Back in May of this year, SDRAM chips were at an all time low of less than $4 for a 64Mb (megabit) chip. It takes 8 of these chips to build a 64MB (megabyte) module, plus a printed circuit board (PCB). The PCB is very inexpensive (a dollar or two, USD), so the overall cost of parts for a 64MB module was less than $35 at that time. With prices over three times that today, a 3rd party manufacturer will be paying over $100 for the parts to make a 64MB module, though large OEMs will not have been affected because of their contract pricing.

The cost of producing a 64Mb chip is approximately $5, according to those I have spoken to so this caused a great deal of concern amongst memory manufacturers. Many of them began to shut down production lines to save on costs (lay off people, save on some overhead) and to help reduce the memory glut. Though Micron sells most of their chips to OEMs, this is not necessarily true for all manufacturers. During this period, several DRAM manufacturers were offloading excess memory chips – including Micron and Infineon (formerly Siemens), which helped exacerbate the situation.

By late June, prices had begun to rise again (to about $7 per 64Mb chip), but production of chips was still keeping up with demand. For a few months prices remained stable – until the end of August. Suddenly, demand in Asia increased dramatically. It appears that the depressed economies in that region had caused businesses to push back their Y2K expenditures, and had kept many consumers out of the market. After several months of economic recovery, it seems that consumers and businesses decided that the time had come to open up the pocket books. Increased demand for the holiday season (by OEMs) has also contributed. For those who have been paying attention, there have been stories of chipset, LCD and even hard drive shortages over the past month – not just DRAMs.

During all of this, manufacturers have been not only shutting down some production lines, but had been quietly transitioning their fabs to produce 128Mb chips, rather than 64Mb chips. Unfortunately, the vast majority of motherboards currently in use cannot use 128Mb technology so most 3rd party manufacturers want only the 64Mb chips. One of the drawbacks of shutting down a production line is that it takes 12 weeks from wafer start to finished chips, so by the time a shortage occurs, it is 3 months too late to do anything about it. In fact, this is one of the reasons that there has been a glut for so long – restarting a production line is expensive, and it is usually cheaper to continue to produce than to stop/start the line.

The manufacturers have now found themselves on the horns of a dilemma. If they start up 64Mb production lines they will not have any parts available until after the holiday season is over (and after all the Y2K preparations are completed), and at the same time they will have produced obsolete parts because 128Mb chips will most likely be mainstream by then (all new chipsets, including those from VIA and Intel support 128Mb technology) making them basically worth less than the cost to produce them. It is also interesting to note that 128Mb parts are readily available, but few module manufacturers want to use them. In fact, as of early this week the spot market price for 64Mb and 128Mb chips were almost identical at somewhere above $15 apiece. 128Mb chips have been steady at about $15 or so for many months. It is even more interesting that when all configurations of DRAM are considered, there is still a memory glut.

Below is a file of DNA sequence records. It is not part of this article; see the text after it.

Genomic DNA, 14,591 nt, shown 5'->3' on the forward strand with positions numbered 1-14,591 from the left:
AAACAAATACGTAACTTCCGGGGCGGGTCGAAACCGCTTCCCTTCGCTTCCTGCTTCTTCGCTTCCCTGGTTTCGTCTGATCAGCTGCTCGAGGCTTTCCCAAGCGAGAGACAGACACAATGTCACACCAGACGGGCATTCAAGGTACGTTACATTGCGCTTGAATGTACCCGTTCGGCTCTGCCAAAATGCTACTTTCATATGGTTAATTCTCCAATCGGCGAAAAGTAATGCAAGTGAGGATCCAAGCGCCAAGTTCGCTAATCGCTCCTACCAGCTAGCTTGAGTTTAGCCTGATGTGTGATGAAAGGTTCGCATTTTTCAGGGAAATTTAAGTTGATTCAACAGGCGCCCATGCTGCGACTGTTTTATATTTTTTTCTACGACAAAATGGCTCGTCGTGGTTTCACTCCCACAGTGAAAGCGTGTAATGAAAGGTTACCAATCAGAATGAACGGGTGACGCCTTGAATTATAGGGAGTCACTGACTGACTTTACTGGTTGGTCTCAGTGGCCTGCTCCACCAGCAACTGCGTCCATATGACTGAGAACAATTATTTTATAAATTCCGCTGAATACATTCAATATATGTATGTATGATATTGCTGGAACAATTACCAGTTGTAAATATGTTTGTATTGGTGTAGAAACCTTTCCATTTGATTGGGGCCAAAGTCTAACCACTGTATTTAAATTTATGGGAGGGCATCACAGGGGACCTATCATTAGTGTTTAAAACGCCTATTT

Some Ugly Thoughts

During the past week of answering what I believe are ridiculous allegations on the newsgroups, I had briefly considered writing an article on the subject. I had decided not to do this because I figured the reasons were fairly boring (the old supply and demand issue), and prices would come back down a bit in a short period of time. As indicated in the start of this lunatic raving my hand was forced by the mentioned editorial. Normally I would not pay much attention to such an article, but AnandTech has gotten a reputation for being knowledgable and accurate amongst many ‘netizens, and I felt that this was too egregious an error to simply let it pass.

Unfortunately, this brings up the ugly issue of journalism. It seems that the name of the game for many ‘hardware’ sites is blatent advocacy or sensationalism. Articles which are supposed to be ‘reviews’ are in reality simply editorials railing against manufacturers and their ‘nefarious’ activities. Reports upcoming products are based upon rumor gleaned from other sites rather than directly from manufacturers. While it can be argued that there is a place for such things, it seems that a site that professes to be an ‘objective hardware review’ site should avoid such practices. It stinks of something called ‘yellow journalism’ that prevailed in the early days of print journalism.

Lest I be taken the wrong way, I am not suggesting that the editorial on AnandTech is one of these articles – to his credit, it is billed as an editorial. On the other hand, it would seem appropriate when writing about such a subject to have done at *least* a little bit of research and engaged in a smidgen of critical thinking about the supposed reasons for the price hike. On the other hand, it does make a much more exciting story than the one I have told…